The whole world is aware that NASA’s latest Mars rover, named Perseverance, has successfully landed. Here’s their headline: Touchdown! NASA’s Mars Perseverance Rover Safely Lands on Red Planet. Their article says, with our bold font:
About the size of a car, the 2,263-pound (1,026-kilogram) robotic geologist and astrobiologist will undergo several weeks of testing before it begins its two-year science investigation of Mars’ Jezero Crater. While the rover will investigate the rock and sediment of Jezero’s ancient lakebed and river delta to characterize the region’s geology and past climate, a fundamental part of its mission is astrobiology, including the search for signs of ancient microbial life.
PhysOrg also has headlines about it — for example: Touchdown: NASA’s Perseverance rover ready to search for life on Mars. Their article says:
After seven months in space, NASA’s Perseverance rover overcame a tense landing phase with a series of perfectly executed maneuvers to gently float down to the Martian soil Thursday and embark on its mission to search for signs of past life.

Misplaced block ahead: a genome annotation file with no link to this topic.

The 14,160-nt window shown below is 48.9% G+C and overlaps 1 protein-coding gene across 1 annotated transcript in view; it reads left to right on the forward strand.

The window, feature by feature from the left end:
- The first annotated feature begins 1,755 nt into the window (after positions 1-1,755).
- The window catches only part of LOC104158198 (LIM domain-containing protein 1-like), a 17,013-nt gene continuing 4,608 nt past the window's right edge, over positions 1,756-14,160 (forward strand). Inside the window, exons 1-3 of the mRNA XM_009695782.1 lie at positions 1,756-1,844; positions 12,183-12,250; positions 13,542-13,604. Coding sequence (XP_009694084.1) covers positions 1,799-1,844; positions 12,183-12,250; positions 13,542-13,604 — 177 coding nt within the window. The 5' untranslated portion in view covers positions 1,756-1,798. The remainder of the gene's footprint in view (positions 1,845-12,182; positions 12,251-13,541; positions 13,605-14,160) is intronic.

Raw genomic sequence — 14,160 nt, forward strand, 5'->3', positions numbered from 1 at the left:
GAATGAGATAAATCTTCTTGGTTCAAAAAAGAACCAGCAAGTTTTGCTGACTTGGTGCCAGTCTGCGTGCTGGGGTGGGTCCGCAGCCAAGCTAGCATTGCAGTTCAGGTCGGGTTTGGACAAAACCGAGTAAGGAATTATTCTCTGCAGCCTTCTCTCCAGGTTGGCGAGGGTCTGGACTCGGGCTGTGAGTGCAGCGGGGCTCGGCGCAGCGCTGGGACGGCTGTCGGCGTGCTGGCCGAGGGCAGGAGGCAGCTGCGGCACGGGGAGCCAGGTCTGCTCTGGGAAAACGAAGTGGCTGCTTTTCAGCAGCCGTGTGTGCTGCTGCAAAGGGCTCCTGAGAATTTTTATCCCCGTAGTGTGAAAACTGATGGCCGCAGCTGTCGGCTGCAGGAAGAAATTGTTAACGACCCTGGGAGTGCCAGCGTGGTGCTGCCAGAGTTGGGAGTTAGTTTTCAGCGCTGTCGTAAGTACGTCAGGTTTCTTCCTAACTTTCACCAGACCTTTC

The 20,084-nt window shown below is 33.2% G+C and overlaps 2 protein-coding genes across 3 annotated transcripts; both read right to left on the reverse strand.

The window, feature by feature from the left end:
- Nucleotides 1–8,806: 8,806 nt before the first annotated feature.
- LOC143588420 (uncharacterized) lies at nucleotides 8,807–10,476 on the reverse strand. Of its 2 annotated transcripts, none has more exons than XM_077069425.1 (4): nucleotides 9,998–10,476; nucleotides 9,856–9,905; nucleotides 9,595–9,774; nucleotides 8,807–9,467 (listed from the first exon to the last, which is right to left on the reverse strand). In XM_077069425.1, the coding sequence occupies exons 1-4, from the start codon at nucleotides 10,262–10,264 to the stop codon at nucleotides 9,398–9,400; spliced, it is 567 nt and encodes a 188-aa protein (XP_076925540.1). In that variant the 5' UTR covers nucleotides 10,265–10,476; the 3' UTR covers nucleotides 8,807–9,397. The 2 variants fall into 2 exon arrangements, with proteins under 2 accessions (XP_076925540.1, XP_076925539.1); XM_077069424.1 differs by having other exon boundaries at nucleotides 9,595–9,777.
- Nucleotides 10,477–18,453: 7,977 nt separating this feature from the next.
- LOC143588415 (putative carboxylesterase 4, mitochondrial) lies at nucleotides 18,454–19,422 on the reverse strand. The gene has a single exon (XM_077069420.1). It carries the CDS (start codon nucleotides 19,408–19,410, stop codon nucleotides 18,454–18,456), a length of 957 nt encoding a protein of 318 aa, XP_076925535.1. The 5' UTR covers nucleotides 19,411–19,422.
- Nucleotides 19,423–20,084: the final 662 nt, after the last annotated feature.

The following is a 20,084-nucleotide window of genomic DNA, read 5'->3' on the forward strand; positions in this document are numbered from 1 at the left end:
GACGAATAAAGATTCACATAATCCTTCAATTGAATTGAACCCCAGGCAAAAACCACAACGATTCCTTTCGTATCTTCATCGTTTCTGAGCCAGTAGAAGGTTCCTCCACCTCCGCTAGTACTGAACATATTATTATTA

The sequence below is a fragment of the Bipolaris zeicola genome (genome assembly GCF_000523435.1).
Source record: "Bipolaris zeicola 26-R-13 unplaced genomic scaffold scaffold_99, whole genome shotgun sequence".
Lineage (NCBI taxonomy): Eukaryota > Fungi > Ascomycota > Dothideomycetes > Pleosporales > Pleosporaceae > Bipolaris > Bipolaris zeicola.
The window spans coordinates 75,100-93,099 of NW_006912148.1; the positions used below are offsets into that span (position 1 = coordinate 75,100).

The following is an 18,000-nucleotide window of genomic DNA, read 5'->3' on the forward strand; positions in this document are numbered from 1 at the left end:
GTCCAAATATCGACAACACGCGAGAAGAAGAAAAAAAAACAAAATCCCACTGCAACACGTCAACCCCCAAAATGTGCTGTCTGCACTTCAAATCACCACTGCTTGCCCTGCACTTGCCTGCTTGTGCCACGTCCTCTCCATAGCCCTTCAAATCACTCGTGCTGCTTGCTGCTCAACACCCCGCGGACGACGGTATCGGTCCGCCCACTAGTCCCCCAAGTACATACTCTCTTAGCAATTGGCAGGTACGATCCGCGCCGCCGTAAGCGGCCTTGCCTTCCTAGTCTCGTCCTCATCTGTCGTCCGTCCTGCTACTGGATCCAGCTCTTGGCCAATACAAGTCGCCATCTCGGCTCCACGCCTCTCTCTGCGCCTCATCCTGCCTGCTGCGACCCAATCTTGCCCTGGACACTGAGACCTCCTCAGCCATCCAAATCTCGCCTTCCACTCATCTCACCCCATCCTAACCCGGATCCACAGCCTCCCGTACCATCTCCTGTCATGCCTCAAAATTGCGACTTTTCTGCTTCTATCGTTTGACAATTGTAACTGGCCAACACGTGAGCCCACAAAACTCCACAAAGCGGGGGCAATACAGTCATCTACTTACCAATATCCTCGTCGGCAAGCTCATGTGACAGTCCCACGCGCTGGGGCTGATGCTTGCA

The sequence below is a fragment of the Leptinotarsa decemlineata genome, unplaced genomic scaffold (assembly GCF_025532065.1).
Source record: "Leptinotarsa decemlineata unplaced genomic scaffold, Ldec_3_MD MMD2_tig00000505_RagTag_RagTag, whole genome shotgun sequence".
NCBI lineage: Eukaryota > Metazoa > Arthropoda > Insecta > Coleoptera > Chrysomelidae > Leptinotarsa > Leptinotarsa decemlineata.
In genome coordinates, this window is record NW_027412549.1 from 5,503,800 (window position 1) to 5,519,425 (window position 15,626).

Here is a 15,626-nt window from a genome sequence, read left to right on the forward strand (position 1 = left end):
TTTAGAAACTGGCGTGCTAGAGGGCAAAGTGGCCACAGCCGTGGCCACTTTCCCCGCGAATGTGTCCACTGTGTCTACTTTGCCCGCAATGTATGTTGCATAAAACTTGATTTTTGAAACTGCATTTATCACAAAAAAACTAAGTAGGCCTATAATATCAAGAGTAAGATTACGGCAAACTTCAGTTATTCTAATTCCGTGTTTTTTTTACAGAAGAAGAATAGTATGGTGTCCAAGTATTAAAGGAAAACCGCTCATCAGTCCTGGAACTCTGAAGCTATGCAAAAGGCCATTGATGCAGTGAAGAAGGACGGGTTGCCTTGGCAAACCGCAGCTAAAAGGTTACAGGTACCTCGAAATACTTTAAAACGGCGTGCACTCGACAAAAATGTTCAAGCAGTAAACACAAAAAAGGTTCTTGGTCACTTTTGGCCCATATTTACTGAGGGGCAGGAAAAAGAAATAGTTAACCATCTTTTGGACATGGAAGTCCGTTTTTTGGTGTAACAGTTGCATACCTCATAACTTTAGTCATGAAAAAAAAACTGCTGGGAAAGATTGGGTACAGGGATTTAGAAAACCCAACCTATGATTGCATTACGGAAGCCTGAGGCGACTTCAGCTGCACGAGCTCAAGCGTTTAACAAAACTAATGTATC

Search for signs of life? But why bother? Don’t they realize that we already know the answer? Well, not everyone knows, but some certainly do. A few days ago we wrote No Life on Venus & Hambo Always Knew It. Yes, that was about Venus, not Mars, but the principle is the same.
We quoted Ken Ham (ol’ Hambo), the ayatollah of Appalachia, the world’s holiest man who knows more about religion and science than everyone else:
[L]ife on other planets is not something we expect when we start our thinking based on the Word of God, what it teaches about the uniqueness of earth, and it being created for life (while the heavens were created for signs and seasons and to bring glory to God).
The Bible is true — eventually it will be vindicated, every single time. … We can boldly put our confidence in God and in his true Word.
So there you are. Someone should tell NASA to stop wasting money and just ask ol’ Hambo about life on Mars. He knows! And now you do too.
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